Beth Tzedec Congregation, the largest Conservative synagogue in Canada, announced on Feb. 16 that its rabbis will officiate at same-sex marriages.
While Beth Tzedec is not the first Conservative synagogue in the country to sanctify same-sex weddings—Beth David and Beth Tikvah in Toronto have already done so—the development has generated a surprising amount of interest, said synagogue president Debbie Rothstein.
Reaction from synagogue members has been “overwhelmingly positive,” she told The CJN. “I’ve received a couple of concerns; we know change is hard. It’s not even been 24 hours, but (reactions) have been unbelievably positive and supportive.”
In fact, Rothstein said she heard from members who were surprised this was not already a policy at the synagogue. “People were ready for this change to be made.”
The decision is the culmination of decades of study by the Conservative movement and the synagogue, said Beth Tzedec’s senior rabbi, Steven Wernick.
In 2006, the Conservative movement passed a number of resolutions welcoming LGBTQ Jews into the community, and lifted a ban on ordaining gays and lesbians, based on the principle of “Kavod Habriut” – honouring all God’s creations, Rabbi Wernick said.
“Halachah is a living, evolving process of living a meaningful Jewish life. In 2021, to be fully welcoming of the LGBTQ community, to be willing to welcome and officiate at same sex weddings, is a moral imperative,” he said in an interview.
In 2012, the Conservative movement’s Committee on Jewish Law and Standards approved two model wedding ceremonies and guidelines for a same-sex divorce. Rabbis can adapt the marriage ceremonies for the couples.
In 2017, as part of its strategic planning process, Beth Tzedec formed a task force for LGBTQ inclusion. It has participated in Pride Shabbat, Pride Month and other programs.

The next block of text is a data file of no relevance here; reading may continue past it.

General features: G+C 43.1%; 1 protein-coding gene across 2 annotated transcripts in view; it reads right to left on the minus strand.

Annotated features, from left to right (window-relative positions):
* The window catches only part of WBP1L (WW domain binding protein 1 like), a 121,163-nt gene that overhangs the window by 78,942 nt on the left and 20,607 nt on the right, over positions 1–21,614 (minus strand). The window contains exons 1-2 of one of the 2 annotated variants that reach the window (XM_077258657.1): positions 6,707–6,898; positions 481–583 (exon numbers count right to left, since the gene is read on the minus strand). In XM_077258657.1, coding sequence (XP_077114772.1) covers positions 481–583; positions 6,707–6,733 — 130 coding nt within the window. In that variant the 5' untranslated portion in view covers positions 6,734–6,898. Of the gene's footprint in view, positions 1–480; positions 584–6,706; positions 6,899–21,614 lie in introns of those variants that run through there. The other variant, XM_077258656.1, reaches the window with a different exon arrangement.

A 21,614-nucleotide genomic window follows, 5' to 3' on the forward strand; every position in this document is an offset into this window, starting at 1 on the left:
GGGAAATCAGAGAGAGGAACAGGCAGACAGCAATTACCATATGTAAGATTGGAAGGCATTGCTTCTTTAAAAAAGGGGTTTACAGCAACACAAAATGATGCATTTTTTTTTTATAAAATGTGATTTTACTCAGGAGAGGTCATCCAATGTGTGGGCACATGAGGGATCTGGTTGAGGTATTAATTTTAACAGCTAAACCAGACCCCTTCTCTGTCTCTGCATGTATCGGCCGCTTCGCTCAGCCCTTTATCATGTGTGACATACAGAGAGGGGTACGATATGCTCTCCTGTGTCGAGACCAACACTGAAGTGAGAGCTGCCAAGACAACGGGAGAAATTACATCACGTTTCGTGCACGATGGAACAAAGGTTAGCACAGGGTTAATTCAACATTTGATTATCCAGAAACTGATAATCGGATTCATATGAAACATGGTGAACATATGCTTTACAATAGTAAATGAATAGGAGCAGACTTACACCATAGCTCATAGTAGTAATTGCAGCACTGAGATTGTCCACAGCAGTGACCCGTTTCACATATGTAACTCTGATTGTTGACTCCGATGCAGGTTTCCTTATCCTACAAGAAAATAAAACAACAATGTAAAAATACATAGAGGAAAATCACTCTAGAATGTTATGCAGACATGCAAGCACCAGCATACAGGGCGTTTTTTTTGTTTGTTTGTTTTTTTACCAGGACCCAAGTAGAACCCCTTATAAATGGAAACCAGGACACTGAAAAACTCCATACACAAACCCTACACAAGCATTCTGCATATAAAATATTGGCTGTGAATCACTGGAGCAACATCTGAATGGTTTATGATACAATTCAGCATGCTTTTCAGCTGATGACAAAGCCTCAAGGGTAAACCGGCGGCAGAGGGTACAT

Beth Tzedec now has gender-neutral bathrooms, and has worked with Keshet, a national organizational that advocates for LGBTQ equality in Jewish life, to examine its policies and the language it uses.
Officiating at same-sex weddings is the culmination of the task force’s work, Rabbi Wernick said.
“One of the things that we heard loud and clear is that you can’t claim to be fully welcoming until you’re doing same-sex weddings,” he said.
The same-sex weddings will differ slightly, and will be called “brit ahavim” – a covenant of love – rather than the traditional term, “kiddushin” (betrothal).
Even in a double-ring ceremony, “kiddushin” is not an egalitarian framework, and so the Conservative movement has developed other “covenantal ceremonies” that are more appropriate to same-sex weddings, Rabbi Wernick said.
But there will still be all the trappings of a traditional wedding: a huppah, a ketubbah, wine, and blessings, and the breaking of a glass.
“It’s going to be a holy and wholly Jewish ceremony, in both senses of the word,” he promised.
Same-sex weddings will only be offered to couples who are both Jewish, Rabbi Wernick said, pointing out this was not a decision about interfaith marriages.
Since the decision was announced, Rabbi Wernick said he has received several emails from families who are personally affected. Some shared that they were not able to get married in the synagogue, as they might have wished.
The parent of a transgender child expressed to the rabbi how “meaningful it was that his child now had a place at Beth Tzedec where he can be validated and loved as a child of God.”
While Beth Tzedec is not the first Conservative synagogue to bless same-sex marriages, Rabbi Wernick said he expects it will also not be the last.
“Beth Tzedec has traditionally been considered one of the leading congregations both in Canada and around the world. I would imagine we will be influencing other congregations to do the same.”
In early 2012, Congegation Shaarey Zedek in Winnipeg became what was believed to be the first Conservative shul in Canada to host a same-sex marriage.
For years at Toronto’s Beth Sholom Synagogue, “our stated position, once egalitarianism was adopted, is to do weddings without concern for gender,” said the congregation’s Rabbi Aaron Flanzraich, adding – likely echoing the policy at other Conservative synagogues – “provided both persons were Jewish.”
The Ontario region of the Rabbinical Assembly, the international association of Conservative rabbis, which Rabbi Flanzraich chairs, is populated by autonomous congregations, and “each makes their policies in accordance with the wishes and traditions of their respective communities.”
Justine Apple, who was executive director of Kulanu Toronto, a group for LGBTQ Jews for eight years prior to its folding, called Beth Tzedec’s decision “a very important step.”
“The Conservative movement is finally stepping up and opening its doors to the legitimacy of same-sex marriage, something many of our LGBTQ members and their families have been waiting for, for a long time.